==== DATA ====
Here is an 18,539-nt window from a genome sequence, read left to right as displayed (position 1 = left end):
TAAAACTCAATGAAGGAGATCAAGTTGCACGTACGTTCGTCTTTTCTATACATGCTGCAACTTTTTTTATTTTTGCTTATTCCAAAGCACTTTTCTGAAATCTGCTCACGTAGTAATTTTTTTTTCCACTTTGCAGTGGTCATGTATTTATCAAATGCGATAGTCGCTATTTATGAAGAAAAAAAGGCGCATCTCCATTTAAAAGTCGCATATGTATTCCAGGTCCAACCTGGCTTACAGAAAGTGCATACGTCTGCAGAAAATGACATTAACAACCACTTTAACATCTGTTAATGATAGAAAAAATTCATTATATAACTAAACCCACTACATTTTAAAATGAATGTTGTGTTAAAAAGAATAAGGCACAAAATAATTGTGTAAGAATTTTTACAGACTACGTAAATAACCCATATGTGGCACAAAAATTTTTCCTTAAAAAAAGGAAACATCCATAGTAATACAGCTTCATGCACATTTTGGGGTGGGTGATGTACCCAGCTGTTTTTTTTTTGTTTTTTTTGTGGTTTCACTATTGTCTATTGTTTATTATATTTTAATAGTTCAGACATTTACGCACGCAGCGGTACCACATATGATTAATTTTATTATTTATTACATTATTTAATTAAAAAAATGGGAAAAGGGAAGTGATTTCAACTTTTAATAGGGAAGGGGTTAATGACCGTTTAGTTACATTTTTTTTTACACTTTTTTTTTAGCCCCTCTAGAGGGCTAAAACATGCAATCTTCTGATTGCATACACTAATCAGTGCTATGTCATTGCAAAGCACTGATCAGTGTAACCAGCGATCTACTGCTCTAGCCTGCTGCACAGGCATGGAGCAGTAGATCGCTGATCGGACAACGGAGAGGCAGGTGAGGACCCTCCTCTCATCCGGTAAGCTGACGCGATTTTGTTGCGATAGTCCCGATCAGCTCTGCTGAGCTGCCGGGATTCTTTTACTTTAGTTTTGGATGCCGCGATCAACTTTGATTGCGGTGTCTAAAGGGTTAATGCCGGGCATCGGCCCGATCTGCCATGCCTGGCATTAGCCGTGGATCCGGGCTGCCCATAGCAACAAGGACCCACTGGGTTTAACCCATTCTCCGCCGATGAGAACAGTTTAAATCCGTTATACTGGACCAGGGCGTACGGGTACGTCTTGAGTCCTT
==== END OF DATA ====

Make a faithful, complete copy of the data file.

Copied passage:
Here is an 18,539-nt window from a genome sequence, read left to right as displayed (position 1 = left end):
TAAAACTCAATGAAGGAGATCAAGTTGCACGTACGTTCGTCTTTTCTATACATGCTGCAACTTTTTTTATTTTTGCTTATTCCAAAGCACTTTTCTGAAATCTGCTCACGTAGTAATTTTTTTTTCCACTTTGCAGTGGTCATGTATTTATCAAATGCGATAGTCGCTATTTATGAAGAAAAAAAGGCGCATCTCCATTTAAAAGTCGCATATGTATTCCAGGTCCAACCTGGCTTACAGAAAGTGCATACGTCTGCAGAAAATGACATTAACAACCACTTTAACATCTGTTAATGATAGAAAAAATTCATTATATAACTAAACCCACTACATTTTAAAATGAATGTTGTGTTAAAAAGAATAAGGCACAAAATAATTGTGTAAGAATTTTTACAGACTACGTAAATAACCCATATGTGGCACAAAAATTTTTCCTTAAAAAAAGGAAACATCCATAGTAATACAGCTTCATGCACATTTTGGGGTGGGTGATGTACCCAGCTGTTTTTTTTTTGTTTTTTTTGTGGTTTCACTATTGTCTATTGTTTATTATATTTTAATAGTTCAGACATTTACGCACGCAGCGGTACCACATATGATTAATTTTATTATTTATTACATTATTTAATTAAAAAAATGGGAAAAGGGAAGTGATTTCAACTTTTAATAGGGAAGGGGTTAATGACCGTTTAGTTACATTTTTTTTTACACTTTTTTTTTAGCCCCTCTAGAGGGCTAAAACATGCAATCTTCTGATTGCATACACTAATCAGTGCTATGTCATTGCAAAGCACTGATCAGTGTAACCAGCGATCTACTGCTCTAGCCTGCTGCACAGGCATGGAGCAGTAGATCGCTGATCGGACAACGGAGAGGCAGGTGAGGACCCTCCTCTCATCCGGTAAGCTGACGCGATTTTGTTGCGATAGTCCCGATCAGCTCTGCTGAGCTGCCGGGATTCTTTTACTTTAGTTTTGGATGCCGCGATCAACTTTGATTGCGGTGTCTAAAGGGTTAATGCCGGGCATCGGCCCGATCTGCCATGCCTGGCATTAGCCGTGGATCCGGGCTGCCCATAGCAACAAGGACCCACTGGGTTTAACCCATTCTCCGCCGATGAGAACAGTTTAAATCCGTTATACTGGACCAGGGCGTACGGGTACGTCTTGAGTCCTT